When You Wonder If God Is Able
Now to him who is able to do immeasurably more than all we ask or imagine, according to his power that is at work within us.
Is there anything too hard for the Lord?” Some three times, that question is asked in Scripture. But how would you answer it? Today we are faced with a quandary. Either we nod our heads and say, “Yes! God can do anything,” unsure of whether we really believe this, or else we are confronted with empty hands and hearts, wondering why God didn’t step in and reverse some troublesome situations confronting us.
Let’s back up for a moment. A man sitting in prison–or at least under house arrest for preaching the Gospel–known as Paul, the Apostle, wrote to the Ephesians. The theme of his letter was the church, and those of us who comprise that group made up of every race and culture on Earth. He closes one of his prayers saying, “Now to him who is able to do immeasurably more than all we ask or imagine, according to his power that is at work within us” (Ephesians 3:20).
For a moment, let’s look at God through the eyes of Paul. He says first that God is able. Here let’s stop for a moment. The verb is able is incomplete. You have to follow it with something. You say, “My company is able to be competitive,” or “That person is able to make good on his word.” It is always followed by something that qualifies the ability of someone or something to perform or do something.
Paul is stressing the all-sufficiency of God Himself. Unlike ourselves, God isn’t limited or restricted by 1) time, 2) space, and 3) human limitations. That’s why He is God and we are finite. We were born at a specific time, but God is without beginning or ending. You are limited by geography and space but God knows no such limits. And certainly, there is a limit to what any of us can do. We’re only human, but is God limited?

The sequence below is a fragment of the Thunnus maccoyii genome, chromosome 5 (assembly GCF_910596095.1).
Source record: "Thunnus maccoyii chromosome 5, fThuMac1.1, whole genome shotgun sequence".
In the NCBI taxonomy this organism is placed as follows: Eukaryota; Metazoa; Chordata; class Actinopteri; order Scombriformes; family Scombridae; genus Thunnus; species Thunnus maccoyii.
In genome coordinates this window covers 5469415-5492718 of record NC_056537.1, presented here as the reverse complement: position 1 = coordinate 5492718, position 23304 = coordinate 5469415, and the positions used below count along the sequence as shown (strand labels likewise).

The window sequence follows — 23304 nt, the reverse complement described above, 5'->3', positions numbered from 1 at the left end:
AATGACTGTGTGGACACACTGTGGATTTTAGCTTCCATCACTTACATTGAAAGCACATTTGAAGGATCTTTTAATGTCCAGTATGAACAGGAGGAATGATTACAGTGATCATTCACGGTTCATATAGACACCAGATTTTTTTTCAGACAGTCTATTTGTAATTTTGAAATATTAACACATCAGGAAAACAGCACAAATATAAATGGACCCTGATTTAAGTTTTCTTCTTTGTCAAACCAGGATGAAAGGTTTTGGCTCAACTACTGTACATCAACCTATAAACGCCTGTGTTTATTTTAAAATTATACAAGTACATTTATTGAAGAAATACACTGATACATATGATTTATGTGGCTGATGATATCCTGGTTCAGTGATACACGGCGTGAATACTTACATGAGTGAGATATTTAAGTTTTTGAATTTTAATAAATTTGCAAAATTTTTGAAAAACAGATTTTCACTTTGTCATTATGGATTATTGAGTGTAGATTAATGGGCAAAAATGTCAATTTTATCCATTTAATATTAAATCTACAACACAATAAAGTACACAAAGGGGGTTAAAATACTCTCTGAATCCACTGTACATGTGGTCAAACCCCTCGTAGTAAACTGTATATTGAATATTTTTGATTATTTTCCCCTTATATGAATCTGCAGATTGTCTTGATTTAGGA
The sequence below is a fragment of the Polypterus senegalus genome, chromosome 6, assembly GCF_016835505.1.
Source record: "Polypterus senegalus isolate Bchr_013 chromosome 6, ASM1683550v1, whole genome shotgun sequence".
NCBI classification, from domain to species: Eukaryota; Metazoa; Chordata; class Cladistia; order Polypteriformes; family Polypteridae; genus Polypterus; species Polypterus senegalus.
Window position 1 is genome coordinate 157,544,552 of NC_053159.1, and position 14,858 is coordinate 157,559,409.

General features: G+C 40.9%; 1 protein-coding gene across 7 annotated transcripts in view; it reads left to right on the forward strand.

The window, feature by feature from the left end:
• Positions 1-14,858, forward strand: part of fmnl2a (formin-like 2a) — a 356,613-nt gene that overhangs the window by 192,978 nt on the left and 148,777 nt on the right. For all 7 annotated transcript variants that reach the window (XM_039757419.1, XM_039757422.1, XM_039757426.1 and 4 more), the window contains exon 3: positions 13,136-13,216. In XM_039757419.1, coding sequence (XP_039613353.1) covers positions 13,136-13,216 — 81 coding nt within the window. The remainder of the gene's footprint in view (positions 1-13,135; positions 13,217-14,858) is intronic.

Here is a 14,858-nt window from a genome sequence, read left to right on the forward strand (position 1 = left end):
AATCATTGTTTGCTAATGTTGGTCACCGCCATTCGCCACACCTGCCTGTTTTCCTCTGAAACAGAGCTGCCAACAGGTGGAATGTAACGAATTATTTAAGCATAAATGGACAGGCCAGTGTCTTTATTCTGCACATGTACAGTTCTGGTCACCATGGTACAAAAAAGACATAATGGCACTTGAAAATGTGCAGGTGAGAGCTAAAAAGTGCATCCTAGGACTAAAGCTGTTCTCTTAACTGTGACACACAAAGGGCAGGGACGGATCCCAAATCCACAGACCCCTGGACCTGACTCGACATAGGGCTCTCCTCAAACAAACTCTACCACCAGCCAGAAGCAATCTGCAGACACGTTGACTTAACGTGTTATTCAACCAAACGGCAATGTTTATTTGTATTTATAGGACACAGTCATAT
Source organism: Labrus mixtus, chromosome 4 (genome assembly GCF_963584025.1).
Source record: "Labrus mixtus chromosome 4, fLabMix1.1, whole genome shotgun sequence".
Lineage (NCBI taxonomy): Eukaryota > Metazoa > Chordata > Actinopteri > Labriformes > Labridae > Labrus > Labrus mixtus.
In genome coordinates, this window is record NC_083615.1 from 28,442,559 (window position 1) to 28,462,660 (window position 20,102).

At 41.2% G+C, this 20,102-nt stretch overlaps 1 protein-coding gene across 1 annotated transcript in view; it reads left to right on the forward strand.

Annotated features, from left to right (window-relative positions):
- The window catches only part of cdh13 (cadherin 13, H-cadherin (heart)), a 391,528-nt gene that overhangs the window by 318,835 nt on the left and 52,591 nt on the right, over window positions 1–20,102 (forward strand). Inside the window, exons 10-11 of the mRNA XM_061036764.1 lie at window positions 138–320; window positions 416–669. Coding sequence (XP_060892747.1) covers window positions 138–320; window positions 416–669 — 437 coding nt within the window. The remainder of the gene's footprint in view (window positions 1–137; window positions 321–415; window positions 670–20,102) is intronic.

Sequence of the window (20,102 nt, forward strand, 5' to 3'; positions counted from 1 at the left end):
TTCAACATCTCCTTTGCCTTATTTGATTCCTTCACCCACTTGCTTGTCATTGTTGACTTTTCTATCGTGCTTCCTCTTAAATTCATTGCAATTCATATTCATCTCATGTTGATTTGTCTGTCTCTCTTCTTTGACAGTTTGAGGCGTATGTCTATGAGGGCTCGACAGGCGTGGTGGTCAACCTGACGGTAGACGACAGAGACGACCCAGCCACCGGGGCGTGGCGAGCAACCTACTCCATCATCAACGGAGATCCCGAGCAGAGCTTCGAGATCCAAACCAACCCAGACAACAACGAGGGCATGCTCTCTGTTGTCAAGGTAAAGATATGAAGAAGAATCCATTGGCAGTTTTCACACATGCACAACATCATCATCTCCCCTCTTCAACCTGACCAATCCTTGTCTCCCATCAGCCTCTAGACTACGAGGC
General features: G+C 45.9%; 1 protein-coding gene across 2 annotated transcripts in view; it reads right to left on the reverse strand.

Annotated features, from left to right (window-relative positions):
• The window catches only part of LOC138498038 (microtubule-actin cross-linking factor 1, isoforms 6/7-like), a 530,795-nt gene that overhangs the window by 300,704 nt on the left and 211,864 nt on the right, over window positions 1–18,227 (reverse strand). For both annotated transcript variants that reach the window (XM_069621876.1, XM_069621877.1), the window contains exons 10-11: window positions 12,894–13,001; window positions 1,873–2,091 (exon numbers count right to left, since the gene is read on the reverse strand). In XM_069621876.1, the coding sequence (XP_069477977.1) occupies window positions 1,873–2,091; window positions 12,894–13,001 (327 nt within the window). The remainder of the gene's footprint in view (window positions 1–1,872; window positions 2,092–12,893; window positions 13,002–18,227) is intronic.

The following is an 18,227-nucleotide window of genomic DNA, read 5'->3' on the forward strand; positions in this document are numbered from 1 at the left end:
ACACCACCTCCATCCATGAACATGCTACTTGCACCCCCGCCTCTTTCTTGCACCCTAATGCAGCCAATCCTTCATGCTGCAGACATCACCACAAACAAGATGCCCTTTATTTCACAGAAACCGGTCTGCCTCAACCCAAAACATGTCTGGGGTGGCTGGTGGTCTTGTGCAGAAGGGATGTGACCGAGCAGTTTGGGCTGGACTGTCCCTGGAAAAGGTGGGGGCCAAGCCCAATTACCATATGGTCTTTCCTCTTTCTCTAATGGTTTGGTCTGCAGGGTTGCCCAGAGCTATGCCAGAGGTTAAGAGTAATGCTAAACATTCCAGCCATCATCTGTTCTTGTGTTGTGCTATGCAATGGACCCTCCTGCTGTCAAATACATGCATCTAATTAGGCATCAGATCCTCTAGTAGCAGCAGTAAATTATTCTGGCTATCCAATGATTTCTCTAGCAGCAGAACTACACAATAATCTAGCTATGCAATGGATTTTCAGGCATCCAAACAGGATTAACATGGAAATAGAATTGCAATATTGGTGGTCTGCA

Moses contended that “God is not a man, that he should lie, nor a son of man, that he should change his mind.” Then he asked, “Does he speak and then not act? Does he promise and not fulfill?” (Numbers 23:19). Isaiah said that God knows no limitations as he wrote, “Surely the arm of the LORD is not too short to save, nor his ear too dull to hear” (Isaiah 59:1).
When Paul stressed God’s sufficiency, he said it is limited by only two things: what you ask for, and what you envision or imagine, and that leaves out about nothing.
Yes, it’s true that the Bible gives us parameters of what to pray for and how God answers but here He says, “Trust me. See if I will not respond on your behalf. Reach out and ask for a large measure, that your joy may be full.”
Making this intensely personal, why don’t you finish Paul’s statement; “God is able to (and finish the sentence, describing your need). Like what? Like saying, “God is able to bring my wayward son back to Himself,” or “God is able to bring healing and help to our marriage,” or “God is able to provide for all my needs according to His riches in glory.” Remember, you are limited only by what you ask Him, in accordance with His will to do, and what you visualize or imagine.
Friend, the more you know of Scripture, the greater will be your faith, and subsequently the more you will see God’s personal intervention in your own life. May I suggest you find a Bible and go to the book of Ephesians 3:20 and notice that this promise has your name attached to it.
As a paraphrase puts it, “God can do anything, you know—far more than you could ever imagine or guess or request in your wildest dreams! He does it not by pushing us around but by working within us, his Spirit deeply and gently within us” (Ephesians 3:20, Message).